Takashima Kazuyuki; Detailed map of the developed port of Yokohama; 1859. Image and original data courtesy of University of British Columbia Library, Rare Books and Special Collections
Artstor and the University of British Columbia are now making available approximately 350 Japanese maps and prints from the UBC Library’s Tokugawa collection.
The University of British Columbia Library (UBC Library) is one of the largest academic libraries in Canada and consistently ranks among the top university research libraries in North America. UBC Library has 14 branches and divisions, two campuses (Vancouver and Kelowna), one off-site hospital library, and the Irving K. Barber Learning Centre – a multi-purpose teaching and learning facility. Continue Reading »
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Missed our #ColorMyArtstor postcards at the ALA conference? Not to worry, you can print your own! Visit the Promoting Artstor section on our Support site and download the full set of five! There you will also find downloadable posters, bookmarks, brochures, and logos to let everyone know that your institution subscribes to Artstor.
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Photographer: Robert Howlett | Isambard Kingdom Brunel, builder of the Great Eastern | ca. 1857-1858 | George Eastman House, eastmanhouse.org
Some stories we’ve been reading this week:
- A new artist residency offers a month in a deserted island accessible only by boat or seaplane. Only joint applications from artist couples or two artists “willing to tolerate each other for the duration” will be accepted.
- In previous Friday Links we told you about the world’s ugliest color and the world’s darkest black. This week we bring you the world’s newest blue.
- Social media is shaping the way art is produced and shown, “perhaps even motivating artists and art institutions to feature work that looks attractive on digital platforms, even if it feels flimsy in real life.”
- What does the Sleeping Hermaphrodite motif in Greco-Roman art tell us about art, sex, and good taste?
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Dal Lake, vegetable merchants on boats Image and original data provided by Barbara Anello; Photographs © Barbara J. Anello
Lower East Side: dancing ninja, near 105 & 104; Graffiti Lower East Side Manhattan 1991. Photograph © Barbara J. Anello
Artstor is sharing two new collections of photographs by Barbara J. Anello: graffiti in Lower Manhattan in the 1980s and 90s, and Tibetan Buddhist art and architecture in Ladakh, India.
The photographs from Ladakh were exhibited at the Overseas Press Club in New York City and Kenyon College in Gambier, Ohio in 1982. Continue Reading »
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A zealous group of Artstor users have pitched in to collaboratively catalogue images from the D. James Dee Archive of contemporary art on our crowdsourcing site, arcades.artstor.org. Thanks to a combination of their expertise and a lot of internet sleuthing, 555 works are now a welcome addition to the D. James Dee Archive of Contemporary Art collection in the Artstor Digital Library. You can read more about Arcades on this blog, and about the Dee Archive in the New York Times.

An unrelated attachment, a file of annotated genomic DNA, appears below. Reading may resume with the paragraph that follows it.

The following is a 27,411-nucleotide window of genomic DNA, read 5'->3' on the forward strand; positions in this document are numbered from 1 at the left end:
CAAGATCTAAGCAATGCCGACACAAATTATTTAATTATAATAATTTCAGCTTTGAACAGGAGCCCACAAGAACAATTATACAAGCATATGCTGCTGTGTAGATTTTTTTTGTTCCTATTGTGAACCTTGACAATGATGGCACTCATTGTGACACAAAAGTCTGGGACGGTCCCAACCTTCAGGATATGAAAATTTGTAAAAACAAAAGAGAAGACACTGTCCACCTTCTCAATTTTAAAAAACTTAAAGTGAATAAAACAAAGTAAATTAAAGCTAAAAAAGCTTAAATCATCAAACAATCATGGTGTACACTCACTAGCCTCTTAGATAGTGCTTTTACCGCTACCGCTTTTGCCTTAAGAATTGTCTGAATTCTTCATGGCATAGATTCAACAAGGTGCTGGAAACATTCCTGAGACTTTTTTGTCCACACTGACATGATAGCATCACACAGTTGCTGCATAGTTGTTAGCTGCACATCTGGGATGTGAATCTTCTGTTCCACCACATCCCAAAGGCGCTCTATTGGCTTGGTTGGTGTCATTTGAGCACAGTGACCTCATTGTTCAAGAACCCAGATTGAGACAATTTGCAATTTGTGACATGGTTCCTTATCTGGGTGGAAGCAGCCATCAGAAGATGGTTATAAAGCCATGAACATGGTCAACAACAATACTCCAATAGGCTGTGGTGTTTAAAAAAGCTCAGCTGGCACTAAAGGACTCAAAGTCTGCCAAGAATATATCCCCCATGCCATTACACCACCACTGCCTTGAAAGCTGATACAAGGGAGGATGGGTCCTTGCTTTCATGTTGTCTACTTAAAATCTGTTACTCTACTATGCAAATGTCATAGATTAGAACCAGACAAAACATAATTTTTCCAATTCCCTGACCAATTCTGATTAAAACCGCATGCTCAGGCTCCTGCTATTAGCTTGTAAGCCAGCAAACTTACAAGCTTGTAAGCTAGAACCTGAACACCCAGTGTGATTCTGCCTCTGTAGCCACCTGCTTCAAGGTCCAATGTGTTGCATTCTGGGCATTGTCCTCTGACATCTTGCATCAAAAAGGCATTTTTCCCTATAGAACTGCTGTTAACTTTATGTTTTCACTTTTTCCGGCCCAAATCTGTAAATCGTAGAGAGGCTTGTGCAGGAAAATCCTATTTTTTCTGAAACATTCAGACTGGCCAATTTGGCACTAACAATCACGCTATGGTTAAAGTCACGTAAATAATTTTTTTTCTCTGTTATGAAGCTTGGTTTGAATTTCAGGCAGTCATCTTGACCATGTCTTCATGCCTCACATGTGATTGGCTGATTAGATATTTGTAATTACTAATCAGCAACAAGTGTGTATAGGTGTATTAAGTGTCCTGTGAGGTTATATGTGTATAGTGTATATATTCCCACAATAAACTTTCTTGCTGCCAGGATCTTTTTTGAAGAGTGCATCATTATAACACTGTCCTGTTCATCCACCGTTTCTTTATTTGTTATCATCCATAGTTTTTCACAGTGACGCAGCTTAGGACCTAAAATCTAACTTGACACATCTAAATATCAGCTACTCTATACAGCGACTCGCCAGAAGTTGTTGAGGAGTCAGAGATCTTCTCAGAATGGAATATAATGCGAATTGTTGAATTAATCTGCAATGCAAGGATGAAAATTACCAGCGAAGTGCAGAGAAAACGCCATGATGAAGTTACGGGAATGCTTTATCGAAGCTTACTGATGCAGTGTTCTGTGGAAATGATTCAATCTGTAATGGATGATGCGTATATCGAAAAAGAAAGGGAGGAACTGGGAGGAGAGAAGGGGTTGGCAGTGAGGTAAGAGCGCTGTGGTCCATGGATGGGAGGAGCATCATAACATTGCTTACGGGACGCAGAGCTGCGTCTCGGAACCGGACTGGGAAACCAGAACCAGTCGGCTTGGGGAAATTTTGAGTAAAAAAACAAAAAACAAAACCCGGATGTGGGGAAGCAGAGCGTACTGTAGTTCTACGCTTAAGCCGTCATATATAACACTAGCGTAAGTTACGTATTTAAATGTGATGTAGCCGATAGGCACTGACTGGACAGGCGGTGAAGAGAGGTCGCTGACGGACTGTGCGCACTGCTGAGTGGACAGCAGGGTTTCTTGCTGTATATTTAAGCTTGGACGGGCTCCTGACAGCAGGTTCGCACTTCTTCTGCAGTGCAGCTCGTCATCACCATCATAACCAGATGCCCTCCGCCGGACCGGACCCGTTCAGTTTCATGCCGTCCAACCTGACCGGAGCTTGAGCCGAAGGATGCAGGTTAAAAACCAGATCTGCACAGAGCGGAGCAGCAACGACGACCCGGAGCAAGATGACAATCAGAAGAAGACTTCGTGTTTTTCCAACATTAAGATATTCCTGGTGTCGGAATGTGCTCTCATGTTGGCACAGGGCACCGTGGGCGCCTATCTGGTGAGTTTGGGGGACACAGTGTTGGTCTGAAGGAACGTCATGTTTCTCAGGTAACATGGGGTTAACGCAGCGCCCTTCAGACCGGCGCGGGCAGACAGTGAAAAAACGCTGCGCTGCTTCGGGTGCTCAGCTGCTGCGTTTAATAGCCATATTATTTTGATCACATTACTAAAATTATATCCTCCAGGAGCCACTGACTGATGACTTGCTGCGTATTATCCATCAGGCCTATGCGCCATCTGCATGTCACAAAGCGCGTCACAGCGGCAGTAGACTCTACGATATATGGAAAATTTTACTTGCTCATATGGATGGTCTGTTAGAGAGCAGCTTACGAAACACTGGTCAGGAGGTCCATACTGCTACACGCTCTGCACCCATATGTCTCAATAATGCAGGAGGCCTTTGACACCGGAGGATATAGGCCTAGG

At Arcades, participants are presented with images in a game environment where they are able to enter basic data, such as creator, title, date, medium, and exhibition history in order to accumulate points. In doing so, they “level-up” and progressively acquire titles ranging from “flâneur” and “connoisseur” to “apprentice” and “master” (all references to Walter Benjamin’s unfinished Arcades Project—more about that to come). At the time of our October 2015 launch we wondered what kind of results we would get. General crowdsourcing theory assumes that the more entries, the smarter the results. Would we secure enough participants? Would they feel compelled to return again and again?
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We invited Barbara Anello to tell us about her photographs of graffiti in Lower Manhattan, newly released in the Artstor Digital Library.
Robin Michaels and Kristen Reed; Mural, 353 East 4th St between Aves C & D; 1991; Graffiti Lower East Side Manhattan. Photograph © Barbara J. Anello
I photographed graffiti, stencil art, wall paintings, and murals on New York City streets during the 1980s and early ’90s in Lower Manhattan from about 14th Street south to Battery Park, and from the Hudson to the East Rivers, but generally in Soho, Noho, the Lower East Side, and “Alphabet City.”
At the time, Soho, where I lived, was still the neighborhood of artists and galleries, but rapidly gentrifying, forcing younger artists east and out. While much of the public art and graffiti was anonymous, the neighborhoods where I photographed embodied the “art world” of the time; these were the streets where artists worked and played, dealers bought and sold. So my photographs included works and writing by artists who became “art world” figures, such as Kenny Scharf and Keith Haring, by artists who built reputations in their neighborhoods as “writers” and social activists, as well as by dedicated, working artists who made statements independently on the walls of abandoned buildings or squats, intended for the people, for the neighborhood, outside the confines of commercial galleries.
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